Some limitations to this dipstick method should be mentioned. V. cholerae can exist as viable but non-culturable (VBNC) bacteria (Alam et al., 2007). The dipstick test relies on the ability of the bacteria to grow in the APW medium; thus, it is not able to detect VBNC vibrios. Secondly, the Crystal VC dipstick test detects the LPS of V. cholerae but does not differentiate toxigenic from non-toxigenic strains. Non-toxigenic strains of serogroups O1 and O139 may also occur in environmental water but do not carry the same epidemic implications (Faruque et al., 2004). Thus, it would seem that some positive samples should be validated with follow up cultures to determine if they are toxigenic and to more fully characterize the strains. However, it should be noted that standard culture methods also do not determine if the vibrio strains isolated produce toxin. Depending on the epidemiological circumstances, the finding of V. cholerae O1 and O139 in water samples should stimulate a public health response and it is imperative that the finding of a positive dip stick test is rapidly confirmed.

Another limitation of this method, as it was carried out in Bangladesh, included filtration through a 0.22 micron filter. For some cholera endemic areas, this method of filtration may not be possible. Thus, we are evaluating a less complex filtration method through cotton gauze, similar to the method used by Spira (Spira and Ahmed, 1981). Though filtration through gauze is likely to be somewhat less sensitive, it may still be useful in monitoring water samples. In fact the sensitivity of any assay also depends on the volume of water assayed, and no single test will be 100% sensitive.

We conclude that this dipstick method for testing environmental water samples is sensitive and specific for V. cholerae O1 and should be useful for water monitoring in cholera-endemic settings and in areas at risk for cholera. The method is technically simple and does not require use of an incubator. It is not “rapid” since an overnight incubation step is necessary but is “rapid” compared to traditional culture method.

Conflict of Interest Statement

The authors declare that the research was conducted in the absence of any commercial or financial relationships that could be construed as a potential conflict of interest.

Acknowledgments

Support for the research was provided by National Institutes of Health grant no. R01AI039129-13 and by a grant from the Bill and Melinda Gates Foundation to Johns Hopkins University for the DOVE project (Delivering Oral Vaccine Effectively). In addition, the International Centre for Diarrhoeal Disease Research, Bangladesh acknowledges its donors for providing unrestricted support including the, governments of Bangladesh, Canada, the United Kingdom, Sweden, and Australia. Span Diagnostics, Ltd, Udhna, Surat, India donated the test kits.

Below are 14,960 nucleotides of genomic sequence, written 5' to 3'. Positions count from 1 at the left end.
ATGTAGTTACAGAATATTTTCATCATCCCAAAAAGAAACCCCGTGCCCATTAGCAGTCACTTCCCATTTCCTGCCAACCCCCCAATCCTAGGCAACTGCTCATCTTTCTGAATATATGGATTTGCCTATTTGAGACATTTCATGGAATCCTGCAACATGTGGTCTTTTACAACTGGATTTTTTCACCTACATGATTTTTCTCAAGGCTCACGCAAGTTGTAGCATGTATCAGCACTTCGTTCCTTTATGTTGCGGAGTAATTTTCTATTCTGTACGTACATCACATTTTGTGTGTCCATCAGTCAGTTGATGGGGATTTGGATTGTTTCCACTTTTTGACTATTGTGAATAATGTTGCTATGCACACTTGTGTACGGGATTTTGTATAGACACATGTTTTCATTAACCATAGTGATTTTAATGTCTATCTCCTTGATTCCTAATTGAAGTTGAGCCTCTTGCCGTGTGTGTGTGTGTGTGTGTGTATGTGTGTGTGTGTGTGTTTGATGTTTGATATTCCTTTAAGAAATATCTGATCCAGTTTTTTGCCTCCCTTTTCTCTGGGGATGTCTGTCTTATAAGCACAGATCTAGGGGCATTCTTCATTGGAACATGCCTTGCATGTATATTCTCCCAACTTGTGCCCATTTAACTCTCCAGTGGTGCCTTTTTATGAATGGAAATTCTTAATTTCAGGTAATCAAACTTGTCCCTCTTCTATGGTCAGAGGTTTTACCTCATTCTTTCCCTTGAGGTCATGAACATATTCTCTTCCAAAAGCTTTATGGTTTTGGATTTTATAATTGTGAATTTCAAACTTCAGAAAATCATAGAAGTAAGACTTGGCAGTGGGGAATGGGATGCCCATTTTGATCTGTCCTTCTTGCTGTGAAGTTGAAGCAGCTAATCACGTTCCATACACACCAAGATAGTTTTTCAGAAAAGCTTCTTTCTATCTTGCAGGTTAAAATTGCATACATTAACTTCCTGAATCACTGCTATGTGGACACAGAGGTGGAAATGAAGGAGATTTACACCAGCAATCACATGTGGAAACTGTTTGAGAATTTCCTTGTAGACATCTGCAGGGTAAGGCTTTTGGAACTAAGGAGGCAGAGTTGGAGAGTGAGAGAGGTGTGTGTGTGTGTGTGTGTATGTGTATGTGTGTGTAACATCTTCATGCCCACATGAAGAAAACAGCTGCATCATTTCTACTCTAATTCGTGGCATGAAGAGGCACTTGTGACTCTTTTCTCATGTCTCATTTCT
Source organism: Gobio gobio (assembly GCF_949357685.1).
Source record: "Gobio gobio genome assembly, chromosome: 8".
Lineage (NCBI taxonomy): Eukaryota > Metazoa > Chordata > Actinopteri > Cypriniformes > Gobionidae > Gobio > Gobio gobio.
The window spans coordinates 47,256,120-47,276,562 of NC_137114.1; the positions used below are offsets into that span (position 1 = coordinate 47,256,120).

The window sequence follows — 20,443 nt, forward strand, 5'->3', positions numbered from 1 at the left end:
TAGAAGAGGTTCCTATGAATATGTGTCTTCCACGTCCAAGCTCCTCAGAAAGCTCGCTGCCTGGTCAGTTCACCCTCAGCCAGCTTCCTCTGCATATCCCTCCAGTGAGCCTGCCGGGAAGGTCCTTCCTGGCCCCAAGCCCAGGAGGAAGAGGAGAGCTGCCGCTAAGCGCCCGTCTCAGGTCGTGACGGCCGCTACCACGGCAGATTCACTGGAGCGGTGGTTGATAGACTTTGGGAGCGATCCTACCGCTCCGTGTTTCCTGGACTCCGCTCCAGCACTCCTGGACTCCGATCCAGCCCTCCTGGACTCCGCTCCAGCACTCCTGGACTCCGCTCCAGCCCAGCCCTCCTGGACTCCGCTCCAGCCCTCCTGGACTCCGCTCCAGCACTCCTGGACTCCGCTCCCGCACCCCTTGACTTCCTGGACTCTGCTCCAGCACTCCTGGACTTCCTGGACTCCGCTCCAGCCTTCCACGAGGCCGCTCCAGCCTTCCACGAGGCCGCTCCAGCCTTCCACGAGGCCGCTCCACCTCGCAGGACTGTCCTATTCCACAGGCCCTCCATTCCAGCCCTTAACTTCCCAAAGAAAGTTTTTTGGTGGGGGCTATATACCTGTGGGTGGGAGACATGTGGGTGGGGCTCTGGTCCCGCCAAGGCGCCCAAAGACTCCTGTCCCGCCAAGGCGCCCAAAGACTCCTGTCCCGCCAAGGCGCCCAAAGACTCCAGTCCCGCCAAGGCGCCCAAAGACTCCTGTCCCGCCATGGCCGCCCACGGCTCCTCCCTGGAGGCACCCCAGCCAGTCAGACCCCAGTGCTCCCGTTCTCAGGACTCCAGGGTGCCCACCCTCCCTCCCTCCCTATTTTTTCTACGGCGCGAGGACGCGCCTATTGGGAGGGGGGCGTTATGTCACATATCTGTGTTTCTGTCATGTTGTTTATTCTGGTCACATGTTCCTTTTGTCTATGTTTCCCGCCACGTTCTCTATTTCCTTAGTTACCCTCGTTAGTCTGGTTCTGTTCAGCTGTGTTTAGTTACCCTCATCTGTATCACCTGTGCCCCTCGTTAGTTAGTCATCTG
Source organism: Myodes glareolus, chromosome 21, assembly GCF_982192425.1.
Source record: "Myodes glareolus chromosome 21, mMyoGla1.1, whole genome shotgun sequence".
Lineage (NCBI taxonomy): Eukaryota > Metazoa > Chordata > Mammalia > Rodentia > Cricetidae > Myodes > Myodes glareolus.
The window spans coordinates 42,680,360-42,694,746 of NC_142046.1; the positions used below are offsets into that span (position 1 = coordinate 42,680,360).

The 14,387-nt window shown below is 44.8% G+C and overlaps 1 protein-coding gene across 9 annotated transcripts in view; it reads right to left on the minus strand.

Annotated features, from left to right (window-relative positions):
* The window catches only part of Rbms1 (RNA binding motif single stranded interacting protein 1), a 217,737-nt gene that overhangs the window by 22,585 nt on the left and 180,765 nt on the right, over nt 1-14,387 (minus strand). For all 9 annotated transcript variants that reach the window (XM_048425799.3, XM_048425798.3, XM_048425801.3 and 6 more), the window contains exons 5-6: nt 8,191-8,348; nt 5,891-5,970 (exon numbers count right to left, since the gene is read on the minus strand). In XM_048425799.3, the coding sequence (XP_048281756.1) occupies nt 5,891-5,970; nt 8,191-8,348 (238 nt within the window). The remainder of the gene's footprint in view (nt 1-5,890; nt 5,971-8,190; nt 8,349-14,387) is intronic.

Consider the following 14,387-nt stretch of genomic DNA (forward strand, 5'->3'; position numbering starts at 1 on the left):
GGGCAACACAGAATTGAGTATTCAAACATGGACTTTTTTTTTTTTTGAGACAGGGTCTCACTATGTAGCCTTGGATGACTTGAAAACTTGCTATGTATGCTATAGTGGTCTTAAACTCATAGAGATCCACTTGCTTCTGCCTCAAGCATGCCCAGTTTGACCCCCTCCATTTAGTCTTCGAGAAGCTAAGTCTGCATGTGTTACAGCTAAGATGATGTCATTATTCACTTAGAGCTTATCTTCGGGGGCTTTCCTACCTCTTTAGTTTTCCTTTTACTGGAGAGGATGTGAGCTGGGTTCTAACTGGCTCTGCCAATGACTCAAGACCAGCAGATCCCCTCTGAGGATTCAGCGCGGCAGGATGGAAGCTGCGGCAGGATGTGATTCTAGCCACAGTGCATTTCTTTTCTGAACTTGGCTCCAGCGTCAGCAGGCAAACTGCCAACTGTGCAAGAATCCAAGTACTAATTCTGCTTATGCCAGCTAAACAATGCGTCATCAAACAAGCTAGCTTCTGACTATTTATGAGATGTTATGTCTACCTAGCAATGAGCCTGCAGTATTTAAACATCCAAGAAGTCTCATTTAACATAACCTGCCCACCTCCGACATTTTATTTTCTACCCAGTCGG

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Keywords: cholera, dipstick, Bangladesh, environmental water, Vibrio cholerae

Citation: Chakraborty S, Alam M, Scobie HM and Sack DA (2013) Adaptation of a simple dipstick test for detection of Vibrio cholerae O1 and O139 in environmental water. Front. Microbiol. 4:320. doi: 10.3389/fmicb.2013.00320

Received: 19 August 2013; Paper pending published: 20 September 2013;
Accepted: 10 October 2013; Published online: 29 October 2013.

Edited by:

Daniela Ceccarelli, University of Maryland, USA

Reviewed by:

Shawn R. Campagna, University of Tennessee, Knoxville, USA
Marie-Laure Quilici, Institut Pasteur, France

Copyright © 2013 Chakraborty, Alam, Scobie and Sack. This is an open-access article distributed under the terms of the Creative Commons Attribution License (CC BY). The use, distribution or reproduction in other forums is permitted, provided the original author(s) or licensor are credited and that the original publication in this journal is cited, in accordance with accepted academic practice. No use, distribution or reproduction is permitted which does not comply with these terms.

*Correspondence: David A. Sack, Department of International Health, Johns Hopkins Bloomberg School of Public Health, 615 North Wolfe Street, E 5537, Baltimore, MD 21205, USA e-mail: dsack@jhsph.edu

Present address: Heather M. Scobie, Centers for Disease Control and Prevention, 1600 Clifton Road, MS A-04, Atlanta 30333, Georgia